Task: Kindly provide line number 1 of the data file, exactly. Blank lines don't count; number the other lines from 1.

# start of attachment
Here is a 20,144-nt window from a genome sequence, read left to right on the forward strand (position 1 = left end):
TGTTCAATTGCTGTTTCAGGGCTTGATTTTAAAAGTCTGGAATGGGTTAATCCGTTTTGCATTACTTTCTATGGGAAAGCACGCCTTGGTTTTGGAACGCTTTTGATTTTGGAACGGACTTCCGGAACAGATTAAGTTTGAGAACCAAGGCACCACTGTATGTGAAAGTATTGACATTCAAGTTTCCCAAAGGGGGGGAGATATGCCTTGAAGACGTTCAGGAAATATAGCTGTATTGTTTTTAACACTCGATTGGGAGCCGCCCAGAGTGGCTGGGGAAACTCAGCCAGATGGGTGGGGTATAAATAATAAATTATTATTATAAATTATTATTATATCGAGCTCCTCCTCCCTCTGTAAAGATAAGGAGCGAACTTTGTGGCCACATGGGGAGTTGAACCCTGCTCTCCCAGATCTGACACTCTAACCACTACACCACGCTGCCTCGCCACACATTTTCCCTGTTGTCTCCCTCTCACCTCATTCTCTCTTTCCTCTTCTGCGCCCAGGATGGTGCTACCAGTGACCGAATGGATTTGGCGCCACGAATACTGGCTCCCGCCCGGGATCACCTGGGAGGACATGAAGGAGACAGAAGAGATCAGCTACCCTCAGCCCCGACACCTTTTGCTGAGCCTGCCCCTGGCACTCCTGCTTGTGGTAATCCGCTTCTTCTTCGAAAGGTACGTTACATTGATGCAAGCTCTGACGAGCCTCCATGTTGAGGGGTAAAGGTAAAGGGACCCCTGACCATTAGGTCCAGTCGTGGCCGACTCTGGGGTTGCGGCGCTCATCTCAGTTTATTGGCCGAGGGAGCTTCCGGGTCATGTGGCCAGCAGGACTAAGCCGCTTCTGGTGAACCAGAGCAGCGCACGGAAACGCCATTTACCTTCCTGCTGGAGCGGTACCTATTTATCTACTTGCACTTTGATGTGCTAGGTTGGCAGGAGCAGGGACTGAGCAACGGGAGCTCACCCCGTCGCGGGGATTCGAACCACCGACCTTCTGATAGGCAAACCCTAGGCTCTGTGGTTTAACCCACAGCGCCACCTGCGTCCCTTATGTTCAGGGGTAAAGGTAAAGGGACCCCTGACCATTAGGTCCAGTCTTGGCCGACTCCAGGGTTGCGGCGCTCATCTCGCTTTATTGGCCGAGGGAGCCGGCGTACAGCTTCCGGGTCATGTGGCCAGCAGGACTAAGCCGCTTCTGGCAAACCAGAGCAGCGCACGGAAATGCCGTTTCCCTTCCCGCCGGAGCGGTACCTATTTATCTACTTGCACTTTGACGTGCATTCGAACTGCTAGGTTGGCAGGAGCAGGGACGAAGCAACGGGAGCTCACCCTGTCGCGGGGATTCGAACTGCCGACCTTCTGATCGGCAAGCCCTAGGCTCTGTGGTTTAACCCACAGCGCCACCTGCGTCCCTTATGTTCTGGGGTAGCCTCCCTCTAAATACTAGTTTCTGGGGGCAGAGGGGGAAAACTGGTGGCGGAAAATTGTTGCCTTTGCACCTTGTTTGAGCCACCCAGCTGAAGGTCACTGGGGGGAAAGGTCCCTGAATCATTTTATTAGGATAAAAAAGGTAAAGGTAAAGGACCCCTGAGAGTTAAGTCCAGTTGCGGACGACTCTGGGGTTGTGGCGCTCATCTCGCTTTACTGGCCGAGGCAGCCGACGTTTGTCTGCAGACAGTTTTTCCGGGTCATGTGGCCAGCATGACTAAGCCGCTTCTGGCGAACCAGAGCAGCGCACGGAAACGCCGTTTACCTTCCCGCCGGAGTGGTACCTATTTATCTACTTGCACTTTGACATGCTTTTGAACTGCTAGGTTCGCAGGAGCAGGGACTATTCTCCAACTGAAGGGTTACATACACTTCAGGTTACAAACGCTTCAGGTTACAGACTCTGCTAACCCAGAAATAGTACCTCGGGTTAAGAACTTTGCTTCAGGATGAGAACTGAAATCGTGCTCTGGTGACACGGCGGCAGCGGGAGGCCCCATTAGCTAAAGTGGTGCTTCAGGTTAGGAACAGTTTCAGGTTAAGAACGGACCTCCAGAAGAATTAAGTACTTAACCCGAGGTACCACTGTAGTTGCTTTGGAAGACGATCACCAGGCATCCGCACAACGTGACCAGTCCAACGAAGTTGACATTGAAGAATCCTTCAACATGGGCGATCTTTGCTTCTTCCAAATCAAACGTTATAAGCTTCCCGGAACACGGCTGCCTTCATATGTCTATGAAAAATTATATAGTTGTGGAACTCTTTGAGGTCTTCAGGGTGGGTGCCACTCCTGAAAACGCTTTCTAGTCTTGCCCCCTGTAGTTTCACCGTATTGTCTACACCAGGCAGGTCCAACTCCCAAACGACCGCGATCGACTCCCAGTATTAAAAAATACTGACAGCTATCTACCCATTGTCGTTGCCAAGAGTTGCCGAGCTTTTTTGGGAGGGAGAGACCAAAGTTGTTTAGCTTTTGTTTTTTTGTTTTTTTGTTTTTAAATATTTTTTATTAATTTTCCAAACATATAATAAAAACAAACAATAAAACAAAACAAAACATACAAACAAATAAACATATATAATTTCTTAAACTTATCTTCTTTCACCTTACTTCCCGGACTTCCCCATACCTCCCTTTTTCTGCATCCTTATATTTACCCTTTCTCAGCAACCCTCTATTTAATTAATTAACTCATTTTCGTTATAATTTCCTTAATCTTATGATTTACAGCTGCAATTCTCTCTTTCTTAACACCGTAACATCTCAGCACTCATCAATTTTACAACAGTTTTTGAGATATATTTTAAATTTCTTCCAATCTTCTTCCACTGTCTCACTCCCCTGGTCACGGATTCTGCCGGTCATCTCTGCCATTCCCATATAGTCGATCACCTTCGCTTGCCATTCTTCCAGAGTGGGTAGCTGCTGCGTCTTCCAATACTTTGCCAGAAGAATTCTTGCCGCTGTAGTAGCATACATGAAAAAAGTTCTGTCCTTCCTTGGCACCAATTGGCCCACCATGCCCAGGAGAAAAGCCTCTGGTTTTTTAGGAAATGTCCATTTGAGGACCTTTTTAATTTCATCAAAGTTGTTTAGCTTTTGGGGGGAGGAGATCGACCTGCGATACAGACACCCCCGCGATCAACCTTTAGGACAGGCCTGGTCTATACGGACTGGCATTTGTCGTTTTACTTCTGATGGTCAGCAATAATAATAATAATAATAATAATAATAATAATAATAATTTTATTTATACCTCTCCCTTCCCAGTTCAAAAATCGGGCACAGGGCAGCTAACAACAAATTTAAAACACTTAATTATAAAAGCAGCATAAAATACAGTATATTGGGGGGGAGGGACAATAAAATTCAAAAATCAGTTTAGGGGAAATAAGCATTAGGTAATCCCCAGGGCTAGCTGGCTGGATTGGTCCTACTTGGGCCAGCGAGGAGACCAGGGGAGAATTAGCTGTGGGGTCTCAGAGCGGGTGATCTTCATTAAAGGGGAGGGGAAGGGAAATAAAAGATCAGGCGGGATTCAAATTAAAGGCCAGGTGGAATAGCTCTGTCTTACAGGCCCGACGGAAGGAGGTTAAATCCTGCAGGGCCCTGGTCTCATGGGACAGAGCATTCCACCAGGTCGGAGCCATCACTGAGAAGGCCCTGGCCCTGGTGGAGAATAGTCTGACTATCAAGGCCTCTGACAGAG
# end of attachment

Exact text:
Here is a 20,144-nt window from a genome sequence, read left to right on the forward strand (position 1 = left end):